It will be some time before the fallout from the US withdrawal, and the death of INF, become apparent. Until then, it is evident the US-Russia relationship will enter a more adversarial phase and that is at least partly because of the INF Treaty’s demise.

End of the Road For the INF Treaty?

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Russia wasted no time responding to the United States announcement it was suspending compliance with the INF Treaty. Earlier today, Russian President Vladimir Putin let it be known his country would be doing the same. The door is not completely closed on the landmark arms control agreement though. The US has given Russia a six-month period of time to return to full compliance with the terms of the treaty. Not that Russia has been honoring its treaty commitment in recent years. Washington has long suspected Russia of violating the treaty with suspicions going back to when Barack Obama was in office. Little was done by the previous administration to redress the situation, however. President Trump’s approach to the matter has been more decisive. The Trump administration has openly called out Russia and provided evidence that at the very least suggests Moscow is not adhering to the terms of the INF treaty.

The latest US action was anticipated and can hardly be considered a surprise. Fair warning was given and Russia did not respond to it. If Moscow does not begin complying with the treaty terms in six months, the INF treaty will be terminated. The US suspending compliance doesn’t herald the start of a new arms race, contrary to the warnings of some pundits. The race has been underway since Russia breached the terms of the treaty. The United States is now forced to play catch-up in essence. The current mindset in Washington is simple: Russia has not been restricted by the treaty in recent years, so why should the US continue to allow its own hands to be tied?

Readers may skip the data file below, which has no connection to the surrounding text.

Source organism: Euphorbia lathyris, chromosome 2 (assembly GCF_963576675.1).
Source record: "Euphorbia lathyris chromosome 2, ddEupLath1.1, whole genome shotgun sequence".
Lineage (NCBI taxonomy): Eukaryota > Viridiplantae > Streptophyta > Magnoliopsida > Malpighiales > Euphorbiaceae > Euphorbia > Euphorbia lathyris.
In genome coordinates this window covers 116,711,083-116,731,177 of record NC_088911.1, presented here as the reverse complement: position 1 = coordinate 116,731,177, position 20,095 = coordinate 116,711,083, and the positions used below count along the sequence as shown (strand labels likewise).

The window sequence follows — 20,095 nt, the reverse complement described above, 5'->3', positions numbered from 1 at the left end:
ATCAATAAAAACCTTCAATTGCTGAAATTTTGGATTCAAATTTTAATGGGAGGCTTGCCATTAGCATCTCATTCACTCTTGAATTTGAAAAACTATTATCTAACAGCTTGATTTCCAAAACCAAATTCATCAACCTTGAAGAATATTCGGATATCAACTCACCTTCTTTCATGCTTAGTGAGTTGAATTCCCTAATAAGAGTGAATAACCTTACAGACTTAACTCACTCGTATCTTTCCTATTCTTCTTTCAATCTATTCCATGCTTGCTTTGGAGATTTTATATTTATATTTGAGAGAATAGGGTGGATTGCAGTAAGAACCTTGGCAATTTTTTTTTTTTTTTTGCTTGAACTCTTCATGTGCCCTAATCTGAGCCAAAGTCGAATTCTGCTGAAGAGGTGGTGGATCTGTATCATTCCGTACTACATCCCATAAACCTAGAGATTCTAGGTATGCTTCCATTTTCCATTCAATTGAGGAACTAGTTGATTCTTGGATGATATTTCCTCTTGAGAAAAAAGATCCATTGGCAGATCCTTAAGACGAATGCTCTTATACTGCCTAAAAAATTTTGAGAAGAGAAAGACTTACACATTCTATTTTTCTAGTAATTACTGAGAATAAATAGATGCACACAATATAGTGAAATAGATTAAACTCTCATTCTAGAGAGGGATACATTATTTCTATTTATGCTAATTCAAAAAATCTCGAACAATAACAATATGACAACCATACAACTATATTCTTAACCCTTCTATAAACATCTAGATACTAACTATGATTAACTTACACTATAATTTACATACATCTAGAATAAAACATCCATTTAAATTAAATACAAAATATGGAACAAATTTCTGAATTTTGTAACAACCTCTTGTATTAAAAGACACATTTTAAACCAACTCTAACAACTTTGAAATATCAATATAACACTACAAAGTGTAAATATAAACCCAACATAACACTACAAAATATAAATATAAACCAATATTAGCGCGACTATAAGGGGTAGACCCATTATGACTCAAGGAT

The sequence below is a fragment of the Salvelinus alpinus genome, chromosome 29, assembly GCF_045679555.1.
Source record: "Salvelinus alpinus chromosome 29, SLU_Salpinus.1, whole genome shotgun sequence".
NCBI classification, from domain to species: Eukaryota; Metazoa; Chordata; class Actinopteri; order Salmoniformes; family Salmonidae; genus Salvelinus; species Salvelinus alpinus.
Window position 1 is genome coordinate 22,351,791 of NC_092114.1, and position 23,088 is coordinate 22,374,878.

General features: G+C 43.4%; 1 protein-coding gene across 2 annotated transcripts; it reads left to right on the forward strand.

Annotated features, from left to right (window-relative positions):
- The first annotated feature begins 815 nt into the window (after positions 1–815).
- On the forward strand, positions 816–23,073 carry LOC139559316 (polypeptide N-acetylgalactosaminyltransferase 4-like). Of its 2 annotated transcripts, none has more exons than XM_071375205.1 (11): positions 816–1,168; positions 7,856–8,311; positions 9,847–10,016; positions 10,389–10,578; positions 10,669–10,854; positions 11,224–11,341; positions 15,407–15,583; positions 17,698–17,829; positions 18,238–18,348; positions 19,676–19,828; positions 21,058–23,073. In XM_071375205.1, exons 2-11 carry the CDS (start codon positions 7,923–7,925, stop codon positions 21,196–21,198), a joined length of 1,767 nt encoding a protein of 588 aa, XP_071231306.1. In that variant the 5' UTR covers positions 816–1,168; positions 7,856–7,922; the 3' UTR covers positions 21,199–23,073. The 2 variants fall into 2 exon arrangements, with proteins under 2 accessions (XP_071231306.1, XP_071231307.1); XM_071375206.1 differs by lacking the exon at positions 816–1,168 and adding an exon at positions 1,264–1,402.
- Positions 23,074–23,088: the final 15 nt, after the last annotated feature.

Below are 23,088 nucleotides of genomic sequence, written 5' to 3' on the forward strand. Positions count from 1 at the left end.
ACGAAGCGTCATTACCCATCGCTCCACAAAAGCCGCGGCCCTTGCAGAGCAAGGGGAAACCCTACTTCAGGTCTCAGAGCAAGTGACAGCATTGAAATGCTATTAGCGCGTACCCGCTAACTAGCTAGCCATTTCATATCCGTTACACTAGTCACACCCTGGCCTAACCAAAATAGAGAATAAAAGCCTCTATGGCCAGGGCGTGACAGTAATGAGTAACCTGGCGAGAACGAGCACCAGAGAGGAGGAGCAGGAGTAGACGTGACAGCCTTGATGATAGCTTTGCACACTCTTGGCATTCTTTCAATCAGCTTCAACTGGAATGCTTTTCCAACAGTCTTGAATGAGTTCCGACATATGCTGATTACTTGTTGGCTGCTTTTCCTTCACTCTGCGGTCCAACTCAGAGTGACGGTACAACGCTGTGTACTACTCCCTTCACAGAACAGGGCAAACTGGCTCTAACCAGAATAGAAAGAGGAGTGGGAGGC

The Atlantic Alliance is standing behind the United States on this matter. NATO’s Secretary General Jens Stoltenberg told the BBC: “All [European] allies agree with the United States because Russia has violated the treaty for several years. They are deploying more and more of the new nuclear capable missiles in Europe.” This week US envoys will be dispatched to the capital cities of numerous alliance members and detailed briefings on the situation will be given.

INF Jitters Materialize

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The uncertain future of the INF Treaty is causing concern, and alarm in media, political, and diplomatic circles across the globe. For months now, the Trump administration has been voicing its concerns about violations of the treaty by Russia with its deployment of the SS-CX-7/SS-CX-8 Screwdriver ground-launched cruise missile. Two days ago, the administration announced that if Russia does not fall back into compliance with the terms of the treaty within sixty days, the United States will begin withdrawing from the INF Treaty. US Secretary of State Mike Pompeo made the formal announcement on Tuesday, and it appears that the ultimatum is being supported by NATO.

Critics of the Trump administration, the Russian government, and anti-nuclear organizations were quick to react to the news, as were other parties. The greatest fear at the moment seems to be that relegating the treaty to the dust bin of history will inevitably spark a new arms race. Leaving the treaty intact, according to many observers, will deter Russia to continue developing new intermediate range missiles. While this argument does have merit, it neglects the fact that Vladimir Putin has been developing new missiles, and updating some already in service for quite some time now.